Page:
The Pender Islands Big Tree Registry is helping property owners connect with the forest

A new arrival to South Pender Island shares how the Big Tree Registry helped her get to know the habitats surrounding her new family home.

The Pender Islands Big Tree Registry has grown significantly over the past year. We now have over 100 trees registered. But this initiative is only possible because of the participation of passionate community members. We asked one property owner to share her experience with the Big Tree Registry. Read about it below.

We hadn’t finished unpacking our bags and boxes at our new place on South Pender Island when Shauna Doll, from Raincoast, contacted me. She’d heard from a mutual friend about the trees on our property and was wondering if she could come and take a look. She was in the midst of creating a directory of the biggest trees on the Pender Islands and hoped she might find a few here. I figured she would.

A month later, I still wasn’t familiar with every nook and cranny of the property, but I was glad Shauna had come. She was as excited by the dainty grand firs and the small but rare-to-Pender western hemlock we encountered, as she was by the immense Douglas-fir straddling our property line. At over 50 metres tall, it eclipses most of its neighbours. We meandered some more and came upon several other impressive trees but, with only an hour in the forest, the job was far from complete. I’m blessed to live on and steward 30 acres, where there’s much to discover.

Attuning my eyes

After Shauna’s visit, it was as though my eyes were more finely attuned to the tall beauties all around. A few weeks later, I was thrilled to happen upon “Big Tree Alley,” where a huge big-leaf maple reaches out to a large redcedar that, in turn, points to an imposing Douglas-fir. Several weeks later I found “Big Tree Avenue” that mirrors its namesake. In the other direction, I was much quicker to notice “Maple Glade.” Each time I pass it, I marvel at the magnificence of its many inhabitants; each one more twisted and mossy cloaked than the next. 

As a storyteller and student of folklore, I’m certain that one full moon night I’ll witness the faerie folk dancing there. I’m similarly drawn to explore “Oyster Lane”, where a once towering alder has fallen and is now host to an oyster mushroom dinner extravaganza come spring and fall. The cedar and fir trees lining the lane aren’t Pender behemoths, but they stand tall and regal as they most graciously guide me along the path. Closer to our house is a small stand of native trembling aspen that I’ve recently realised stands out as an anomaly in the landscape.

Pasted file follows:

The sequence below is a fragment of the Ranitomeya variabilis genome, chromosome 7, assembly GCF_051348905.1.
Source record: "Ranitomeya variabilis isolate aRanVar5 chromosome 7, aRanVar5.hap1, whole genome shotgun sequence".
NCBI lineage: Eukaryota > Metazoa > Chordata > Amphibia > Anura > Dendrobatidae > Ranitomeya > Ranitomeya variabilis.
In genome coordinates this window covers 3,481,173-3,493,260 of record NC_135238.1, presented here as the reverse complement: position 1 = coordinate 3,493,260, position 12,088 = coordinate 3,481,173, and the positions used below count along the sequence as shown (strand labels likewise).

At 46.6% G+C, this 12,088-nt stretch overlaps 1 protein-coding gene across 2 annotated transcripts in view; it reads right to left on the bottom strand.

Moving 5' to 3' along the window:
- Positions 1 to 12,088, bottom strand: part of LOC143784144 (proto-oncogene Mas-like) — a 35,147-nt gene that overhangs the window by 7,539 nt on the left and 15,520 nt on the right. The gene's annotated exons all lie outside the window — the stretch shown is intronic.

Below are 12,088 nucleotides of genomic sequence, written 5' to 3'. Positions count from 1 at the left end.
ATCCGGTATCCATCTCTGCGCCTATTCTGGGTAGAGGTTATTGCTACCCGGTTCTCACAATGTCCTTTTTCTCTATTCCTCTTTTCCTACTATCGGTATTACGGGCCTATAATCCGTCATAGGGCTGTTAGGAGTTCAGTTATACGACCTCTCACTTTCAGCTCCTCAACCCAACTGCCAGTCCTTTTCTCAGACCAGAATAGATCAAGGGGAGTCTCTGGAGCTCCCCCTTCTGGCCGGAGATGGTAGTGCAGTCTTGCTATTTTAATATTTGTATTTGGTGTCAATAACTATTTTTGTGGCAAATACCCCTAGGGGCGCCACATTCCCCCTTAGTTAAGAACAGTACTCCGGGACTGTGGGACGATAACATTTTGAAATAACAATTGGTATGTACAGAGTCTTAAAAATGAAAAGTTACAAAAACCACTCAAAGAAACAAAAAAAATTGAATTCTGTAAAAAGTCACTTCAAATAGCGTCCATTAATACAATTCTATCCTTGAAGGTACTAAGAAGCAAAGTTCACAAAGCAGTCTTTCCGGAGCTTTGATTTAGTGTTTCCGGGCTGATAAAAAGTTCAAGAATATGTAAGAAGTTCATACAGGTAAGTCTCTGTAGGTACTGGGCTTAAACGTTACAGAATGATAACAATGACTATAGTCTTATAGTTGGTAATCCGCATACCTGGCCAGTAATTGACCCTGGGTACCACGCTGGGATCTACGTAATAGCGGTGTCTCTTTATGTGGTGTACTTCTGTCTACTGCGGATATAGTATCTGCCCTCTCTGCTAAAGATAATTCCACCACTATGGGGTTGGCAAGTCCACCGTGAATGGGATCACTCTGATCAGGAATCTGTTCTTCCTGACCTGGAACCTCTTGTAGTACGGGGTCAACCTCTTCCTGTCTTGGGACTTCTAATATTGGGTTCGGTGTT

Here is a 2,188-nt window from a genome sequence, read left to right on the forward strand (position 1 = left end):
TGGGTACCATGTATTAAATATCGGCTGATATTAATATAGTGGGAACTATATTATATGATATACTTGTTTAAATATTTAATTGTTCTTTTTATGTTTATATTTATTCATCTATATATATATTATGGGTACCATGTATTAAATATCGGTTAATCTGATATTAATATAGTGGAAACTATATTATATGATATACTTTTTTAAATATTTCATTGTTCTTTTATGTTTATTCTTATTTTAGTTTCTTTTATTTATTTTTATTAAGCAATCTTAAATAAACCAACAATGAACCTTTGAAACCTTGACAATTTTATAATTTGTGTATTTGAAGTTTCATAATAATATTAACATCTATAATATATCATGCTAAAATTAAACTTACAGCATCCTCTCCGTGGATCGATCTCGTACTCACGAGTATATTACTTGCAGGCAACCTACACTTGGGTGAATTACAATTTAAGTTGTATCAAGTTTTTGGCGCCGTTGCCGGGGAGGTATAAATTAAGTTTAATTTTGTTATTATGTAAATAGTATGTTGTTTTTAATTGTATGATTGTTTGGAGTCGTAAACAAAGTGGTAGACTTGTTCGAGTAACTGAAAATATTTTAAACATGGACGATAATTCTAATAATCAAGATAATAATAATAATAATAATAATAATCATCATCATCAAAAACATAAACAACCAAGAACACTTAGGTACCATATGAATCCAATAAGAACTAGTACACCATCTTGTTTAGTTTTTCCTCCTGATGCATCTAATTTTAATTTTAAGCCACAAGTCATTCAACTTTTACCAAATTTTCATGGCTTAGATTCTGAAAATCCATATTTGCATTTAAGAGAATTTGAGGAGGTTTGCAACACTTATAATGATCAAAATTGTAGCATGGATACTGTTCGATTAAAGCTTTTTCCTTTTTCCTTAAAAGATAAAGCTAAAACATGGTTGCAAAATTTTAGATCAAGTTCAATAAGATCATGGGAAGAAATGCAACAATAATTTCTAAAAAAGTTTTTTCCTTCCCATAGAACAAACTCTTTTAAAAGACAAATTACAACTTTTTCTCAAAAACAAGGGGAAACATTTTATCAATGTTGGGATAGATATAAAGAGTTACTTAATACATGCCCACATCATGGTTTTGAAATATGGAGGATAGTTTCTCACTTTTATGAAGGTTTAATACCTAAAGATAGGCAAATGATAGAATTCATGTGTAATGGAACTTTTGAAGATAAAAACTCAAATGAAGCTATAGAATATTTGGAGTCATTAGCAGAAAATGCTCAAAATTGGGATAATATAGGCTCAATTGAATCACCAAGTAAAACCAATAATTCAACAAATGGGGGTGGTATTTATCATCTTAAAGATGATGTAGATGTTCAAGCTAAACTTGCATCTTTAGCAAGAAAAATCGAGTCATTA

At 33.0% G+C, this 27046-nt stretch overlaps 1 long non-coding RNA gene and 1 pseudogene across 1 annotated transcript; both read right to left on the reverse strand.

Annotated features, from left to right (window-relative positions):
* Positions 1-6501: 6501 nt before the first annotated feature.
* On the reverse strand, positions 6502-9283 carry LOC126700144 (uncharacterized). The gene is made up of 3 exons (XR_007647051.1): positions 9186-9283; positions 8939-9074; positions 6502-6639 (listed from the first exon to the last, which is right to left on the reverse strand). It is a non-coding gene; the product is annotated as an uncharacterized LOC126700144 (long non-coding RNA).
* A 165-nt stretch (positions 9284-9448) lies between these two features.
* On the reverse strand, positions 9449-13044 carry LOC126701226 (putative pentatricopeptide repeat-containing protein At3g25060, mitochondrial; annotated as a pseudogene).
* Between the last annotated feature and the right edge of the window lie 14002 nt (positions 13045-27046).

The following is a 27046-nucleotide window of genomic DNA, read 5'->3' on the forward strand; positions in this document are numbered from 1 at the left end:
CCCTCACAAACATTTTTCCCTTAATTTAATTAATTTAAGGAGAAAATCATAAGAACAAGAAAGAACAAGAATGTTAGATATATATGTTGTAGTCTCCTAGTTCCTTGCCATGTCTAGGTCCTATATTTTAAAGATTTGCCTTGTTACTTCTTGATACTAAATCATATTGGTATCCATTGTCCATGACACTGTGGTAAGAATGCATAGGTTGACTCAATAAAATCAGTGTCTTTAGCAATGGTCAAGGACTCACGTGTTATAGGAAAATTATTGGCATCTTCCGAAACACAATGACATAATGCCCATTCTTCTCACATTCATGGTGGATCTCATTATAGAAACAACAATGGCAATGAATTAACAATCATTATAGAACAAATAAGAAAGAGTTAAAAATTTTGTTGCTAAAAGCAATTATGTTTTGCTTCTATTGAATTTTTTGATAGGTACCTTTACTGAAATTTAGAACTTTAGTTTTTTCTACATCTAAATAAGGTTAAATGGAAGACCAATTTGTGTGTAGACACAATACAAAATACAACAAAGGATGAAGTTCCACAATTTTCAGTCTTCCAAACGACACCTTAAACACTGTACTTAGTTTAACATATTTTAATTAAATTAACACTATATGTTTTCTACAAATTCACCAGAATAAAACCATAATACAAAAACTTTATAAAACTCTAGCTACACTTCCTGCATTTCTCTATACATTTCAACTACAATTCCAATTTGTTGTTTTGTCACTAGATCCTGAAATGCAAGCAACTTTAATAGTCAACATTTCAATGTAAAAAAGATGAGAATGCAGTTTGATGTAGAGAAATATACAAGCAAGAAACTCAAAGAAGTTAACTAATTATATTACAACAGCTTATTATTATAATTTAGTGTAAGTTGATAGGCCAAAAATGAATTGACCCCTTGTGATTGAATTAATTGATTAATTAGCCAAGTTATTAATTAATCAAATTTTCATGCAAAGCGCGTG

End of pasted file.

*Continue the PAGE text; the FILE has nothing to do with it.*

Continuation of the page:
Acquainting myself with the forest

My forays into the forest continue. The other day I scratched my head, wondering how I could have missed seeing two redcedars so large that when two of us together reach around each with arms outstretched, our hands don’t meet. Whether or not I come upon yet another Goliath doesn’t matter. I’m happy to get better acquainted with the ones I’ve found. And perhaps I’ll take a page from young researcher Meredith’s book, who came looking for mycorrhizal fungi along Big Tree Alley. She unearthed all kinds of the strands and nodules that make up a tree’s best friend. Come spring, perhaps my walks through the property will be “crawls” as I look for more fungal filaments. In the guise of minutia, they are probably the true leviathans of the forest.

Whether your property is big or small, there are no doubt gems to be found. Should Shauna call, I strongly recommend you take her up on her offer. Better yet, get in touch with her at shauna [at] raincoast [dot] org

Woman with a dog hugging a Coastal Douglas-fir tree.
Faye Mogensen hugging a big leaf maple tree.

About Faye Mogensen

Faye Mogensen discovered storytelling when working as a Park Interpreter in 1981. Ten years later she completed a Masters of Education focused on storytelling as a tool for environmental change. She continues to perform wherever listeners gather, sharing both traditional and personal stories. She loves to ferret out folktales that inspire generosity and hope, and focuses on personal stories of her exploits in nature, here and all around the world. Her book, Ancient Stories for Modern Times: 50 Wisdom Tales for All Ages was released in June 2016. Learn more at her website

You can help

Raincoast’s in-house scientists, collaborating graduate students, postdoctoral fellows, and professors make us unique among conservation groups. We work with First Nations, academic institutions, government, and other NGOs to build support and inform decisions that protect aquatic and terrestrial ecosystems, and the wildlife that depend on them. We conduct ethically applied, process-oriented, and hypothesis-driven research that has immediate and relevant utility for conservation deliberations and the collective body of scientific knowledge.

We investigate to understand coastal species and processes. We inform by bringing science to decision-makers and communities. We inspire action to protect wildlife and wildlife habitats.

Coastal wolf with a salmon in its month.
Photo by Dene Rossouw.